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MA (Hons) 5 years full-time, abroad 2017
Ucas points guide

120

% applicants receiving offers

75%

Subjects
  • French studies
Student score
74% LOW
% employed or in further study
94% MED
Average graduate salary
£20k HIGH
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What do you need to get in?

Source: UCAS

Main entry requirements

A level
BBB

For First Year Entry a minimum of 3 A Levels at BBB or 4 AS at AABB. For Second Year Entry a minimum of an A in the subject selected for Single Honours plus BB, or AB in the subjects selected for Joint Honours plus a further B.

Scottish Highers
AABB

Minimum of 4 Highers at AABB obtained at a single sitting or 3 Advanced Highers at BBB. Those seeking to qualify over two sittings will be expected to exceed this minimum.

BTEC Diploma
Not Available

Minimum entry requirement: DDM in related subjects.

International Baccalaureate
32

For entry into First Year, a minimum of 32 points required, including at least 5,5,5 at HL. For entry into Second Year, a minimum of 36 points, including at 6, 6, 6 at Higher level in subject(s) selected.

UCAS tariff points
Not Available

If your qualifications aren’t listed here, you can use our UCAS points guide of 120 and refer to the university’s website for full details of all entry routes and requirements.

The real story about entry requirements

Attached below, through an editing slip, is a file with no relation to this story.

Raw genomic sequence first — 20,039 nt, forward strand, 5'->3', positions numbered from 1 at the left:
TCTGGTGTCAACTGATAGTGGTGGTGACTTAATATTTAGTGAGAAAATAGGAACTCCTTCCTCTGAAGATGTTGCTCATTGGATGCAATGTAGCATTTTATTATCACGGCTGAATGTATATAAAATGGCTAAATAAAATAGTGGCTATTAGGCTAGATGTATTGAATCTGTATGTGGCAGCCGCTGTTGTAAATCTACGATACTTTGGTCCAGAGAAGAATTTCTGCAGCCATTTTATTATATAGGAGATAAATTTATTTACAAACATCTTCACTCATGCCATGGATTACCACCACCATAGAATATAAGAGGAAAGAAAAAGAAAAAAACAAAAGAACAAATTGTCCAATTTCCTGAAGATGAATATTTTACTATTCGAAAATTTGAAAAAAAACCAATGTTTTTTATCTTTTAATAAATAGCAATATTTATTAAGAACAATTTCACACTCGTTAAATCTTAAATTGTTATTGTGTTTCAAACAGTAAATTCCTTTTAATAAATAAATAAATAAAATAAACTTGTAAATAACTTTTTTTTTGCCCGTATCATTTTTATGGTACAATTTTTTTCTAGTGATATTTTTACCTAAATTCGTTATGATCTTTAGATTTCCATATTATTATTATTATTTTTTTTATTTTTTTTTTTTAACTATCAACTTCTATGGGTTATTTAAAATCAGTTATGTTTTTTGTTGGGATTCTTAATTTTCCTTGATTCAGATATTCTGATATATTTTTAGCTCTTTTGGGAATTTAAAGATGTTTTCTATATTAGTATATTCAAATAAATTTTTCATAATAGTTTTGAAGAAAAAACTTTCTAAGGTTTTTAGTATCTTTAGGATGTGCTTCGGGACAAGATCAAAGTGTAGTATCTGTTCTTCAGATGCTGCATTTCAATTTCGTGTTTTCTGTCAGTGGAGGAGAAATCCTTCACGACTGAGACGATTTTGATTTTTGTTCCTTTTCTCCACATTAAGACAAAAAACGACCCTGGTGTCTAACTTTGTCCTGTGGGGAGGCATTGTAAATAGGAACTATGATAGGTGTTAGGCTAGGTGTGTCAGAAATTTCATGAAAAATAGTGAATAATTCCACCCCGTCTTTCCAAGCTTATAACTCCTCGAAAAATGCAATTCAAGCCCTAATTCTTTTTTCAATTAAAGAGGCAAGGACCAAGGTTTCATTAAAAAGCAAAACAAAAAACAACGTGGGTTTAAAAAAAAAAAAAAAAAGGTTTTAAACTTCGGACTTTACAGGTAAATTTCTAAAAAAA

% applicants receiving offers

75%

Provided by UCAS, this is the percentage of applicants who were offered a place on the course last year. Note that not all applicants receiving offers will take up the place, so this figure is likely to differ from applicants to places.

What does the numbers of applicants receiving course offers tell me?

Tuition fee & financial support

Not available

Maximum annual fee for UK students. NHS-funded, sandwich or part-time course fees may vary.

If you live in:

  • Scotland and go to a Scottish university, you won’t pay tuition fees
  • Northern Ireland and go to an NI uni, you’ll pay £3,805 in tuition fees
  • Wales you’ll pay £3,810 in fees and get a tuition fee grant to cover the rest
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Will this course suit you?

Sources: UCAS & KIS

Every degree course is different, so it’s important to find one that suits your interests and matches the way you prefer to work – from the modules you’ll be studying to how you’ll be assessed. Top things to look for when comparing courses

Course description